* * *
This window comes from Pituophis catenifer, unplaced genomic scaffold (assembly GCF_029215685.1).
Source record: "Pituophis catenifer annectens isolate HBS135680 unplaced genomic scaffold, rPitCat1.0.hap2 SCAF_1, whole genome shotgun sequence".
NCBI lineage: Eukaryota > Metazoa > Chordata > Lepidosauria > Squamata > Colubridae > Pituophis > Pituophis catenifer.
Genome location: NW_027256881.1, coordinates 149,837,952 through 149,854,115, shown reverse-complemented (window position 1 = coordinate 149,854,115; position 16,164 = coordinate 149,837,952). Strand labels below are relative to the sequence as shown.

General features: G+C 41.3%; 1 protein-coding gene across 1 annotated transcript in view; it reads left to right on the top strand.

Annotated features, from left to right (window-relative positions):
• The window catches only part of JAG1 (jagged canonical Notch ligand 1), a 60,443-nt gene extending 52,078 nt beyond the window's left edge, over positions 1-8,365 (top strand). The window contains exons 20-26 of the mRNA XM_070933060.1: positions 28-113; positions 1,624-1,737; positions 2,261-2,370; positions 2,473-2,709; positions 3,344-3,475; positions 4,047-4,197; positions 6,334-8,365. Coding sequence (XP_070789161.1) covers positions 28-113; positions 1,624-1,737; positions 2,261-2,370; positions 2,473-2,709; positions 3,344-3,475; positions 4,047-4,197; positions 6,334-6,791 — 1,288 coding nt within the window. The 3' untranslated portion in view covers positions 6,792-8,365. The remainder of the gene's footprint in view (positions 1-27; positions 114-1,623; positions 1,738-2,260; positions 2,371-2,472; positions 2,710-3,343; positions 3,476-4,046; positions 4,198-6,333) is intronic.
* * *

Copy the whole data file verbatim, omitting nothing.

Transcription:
This window comes from Pituophis catenifer, unplaced genomic scaffold (assembly GCF_029215685.1).
Source record: "Pituophis catenifer annectens isolate HBS135680 unplaced genomic scaffold, rPitCat1.0.hap2 SCAF_1, whole genome shotgun sequence".
NCBI lineage: Eukaryota > Metazoa > Chordata > Lepidosauria > Squamata > Colubridae > Pituophis > Pituophis catenifer.
Genome location: NW_027256881.1, coordinates 149,837,952 through 149,854,115, shown reverse-complemented (window position 1 = coordinate 149,854,115; position 16,164 = coordinate 149,837,952). Strand labels below are relative to the sequence as shown.

General features: G+C 41.3%; 1 protein-coding gene across 1 annotated transcript in view; it reads left to right on the top strand.

Annotated features, from left to right (window-relative positions):
• The window catches only part of JAG1 (jagged canonical Notch ligand 1), a 60,443-nt gene extending 52,078 nt beyond the window's left edge, over positions 1-8,365 (top strand). The window contains exons 20-26 of the mRNA XM_070933060.1: positions 28-113; positions 1,624-1,737; positions 2,261-2,370; positions 2,473-2,709; positions 3,344-3,475; positions 4,047-4,197; positions 6,334-8,365. Coding sequence (XP_070789161.1) covers positions 28-113; positions 1,624-1,737; positions 2,261-2,370; positions 2,473-2,709; positions 3,344-3,475; positions 4,047-4,197; positions 6,334-6,791 — 1,288 coding nt within the window. The 3' untranslated portion in view covers positions 6,792-8,365. The remainder of the gene's footprint in view (positions 1-27; positions 114-1,623; positions 1,738-2,260; positions 2,371-2,472; positions 2,710-3,343; positions 3,476-4,046; positions 4,198-6,333) is intronic.